For example, in order to have two services, these small churches needed to grow in number. In order to grow in number, they needed to attract younger people. In order to attract younger people, they needed more contemporary music. Traditional folks felt left out. But, if the church stuck with traditional music, the young folks would leave and find other churches with rocking worship teams, light shows, fog machines and T-shirt-wearing preachers.

It was hard to find a good balance of traditional hymns and contemporary music. It was also hard to find a music leader or worship team that was comfortable and adept in both genres. And don’t forget to add some Southern Gospel into the mix as well.

Recently, while browsing my Facebook newsfeed, I saw a video that had been posted. It was a video of a woman singing a Christian song and the caption read, “She really took them to church!” Then it hit me. I realized the reason that worship music is such a ticklish issue at these non-Catholic churches. They tend to gauge the quality of worship with the degree to which the music (and/or the sermon) inspires them. Unless they feel a certain level of inspiration, they haven’t really “been to church.” If the music or the sermon was particularly inspirational, they might remark, “Wow, we really had church today!” Good music and good preaching equals good worship.

The emphasis of these non-Catholic worship services is music and preaching. At least one of these has to be inspirational in order to feel as though worship has “happened.” If the music is dull, the preacher has additional pressure to be inspirational. If the preacher is dull, the music had better be good enough to compensate. If neither the music nor the preaching inspires, people will look for a different church where they feel they can “really worship.” Music is their highest level of worship. This “sacrifice of praise” is largely how they worship. Take away the music and the sermon and there is not much of a “worship service” to speak of.

Catholics also desire and appreciate inspirational music. This is obvious throughout the history of music and its use in the Mass and monastic life. I personally have my favorite cantors, hymns and musical genres. However, the music and the preaching are secondary or supplementary to the primary act of worship, the Eucharist. A Catholic Mass can be held without any music at all and the primary act of worship still “happens” in its fullness.

The way Catholics primarily worship is by offering the perfect sacrifice of Jesus to the Father. There is no song or sermon that can match such perfection. So, if the music is boring or the sermon is dull, there is still the ultimate sacrifice of praise and worship in the lifting up of and the receiving of Jesus Christ. The music is not the highest form of worship. Preaching is not the highest form of worship. The sacrifice of Christ is the highest form of worship, and that’s what the Mass is. At Mass, the worship “happens” regardless of how inspired the people may or may not “feel” that day. After each Mass, the Catholic has always “been to church.”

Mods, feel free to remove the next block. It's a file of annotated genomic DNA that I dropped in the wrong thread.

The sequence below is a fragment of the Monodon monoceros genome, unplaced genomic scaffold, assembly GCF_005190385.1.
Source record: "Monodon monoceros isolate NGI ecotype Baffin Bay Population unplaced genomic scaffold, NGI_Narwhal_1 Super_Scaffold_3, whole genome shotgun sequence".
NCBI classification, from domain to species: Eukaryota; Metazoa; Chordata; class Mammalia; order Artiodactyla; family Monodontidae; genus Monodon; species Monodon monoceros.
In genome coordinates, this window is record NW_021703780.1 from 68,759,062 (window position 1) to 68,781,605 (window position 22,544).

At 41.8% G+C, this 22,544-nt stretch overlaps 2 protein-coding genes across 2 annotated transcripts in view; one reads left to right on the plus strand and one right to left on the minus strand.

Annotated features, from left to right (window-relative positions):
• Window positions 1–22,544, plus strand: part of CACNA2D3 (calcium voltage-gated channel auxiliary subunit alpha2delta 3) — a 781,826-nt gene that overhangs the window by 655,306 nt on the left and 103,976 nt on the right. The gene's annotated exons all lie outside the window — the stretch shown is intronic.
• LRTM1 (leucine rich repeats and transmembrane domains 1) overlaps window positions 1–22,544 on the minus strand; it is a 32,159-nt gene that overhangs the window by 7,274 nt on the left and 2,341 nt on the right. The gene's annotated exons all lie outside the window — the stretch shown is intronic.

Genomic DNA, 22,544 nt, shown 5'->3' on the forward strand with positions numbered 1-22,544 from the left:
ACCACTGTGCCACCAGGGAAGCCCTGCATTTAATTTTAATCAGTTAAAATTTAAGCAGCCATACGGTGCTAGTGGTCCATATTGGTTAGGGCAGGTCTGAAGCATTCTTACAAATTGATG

In non-Catholic churches, people that feel inspired primarily by Southern Gospel music will likely have a harder time worshiping in a rock style worship service and vice versa. They may even be repelled by such a service. In Catholic churches, the same act of worship takes place regardless of the style of music or the quality of the sermon. Some might whine or complain about the music, but the quality of worship is not dependent on how the people “feel.” It is perfect every time because it is Christ Himself being lifted up, not just spiritually, but in the flesh. The worship of the Mass is the same everywhere in the world, even if there are differences in styles of music, emotional reactions or other cultural expressions. Ultimately, the Catholic goes to Mass to adore and receive Jesus Christ in the flesh, music or no music.

Unfortunately, many Catholics (especially younger ones) don’t realize or appreciate this reality and they have left Catholicism to attend non-Catholic churches where they “feel” more inspired by the music or the preacher. Or, they will only go to Mass if there is “good music” or a priest they like to hear preach. They have missed the whole point of true worship and have abandoned the highest form of worship possible in order to appeal to their individual tastes and emotions. God wants more than hearts full of emotion. God also wants hearts of obedience. For example, God accepted Abel’s offering and rejected Cain’s offering because they were of substantially different forms.

The sacrifice of Christ, the Lamb of God, is superior to all other forms of worship we can possibly offer. Of course, we can praise and worship God anytime, anywhere and everywhere through song and prayer. So, why are Catholics obligated to attend Mass every Sunday? Why are we encouraged to attend Mass every day if possible? Jesus is there in the flesh to personally meet you!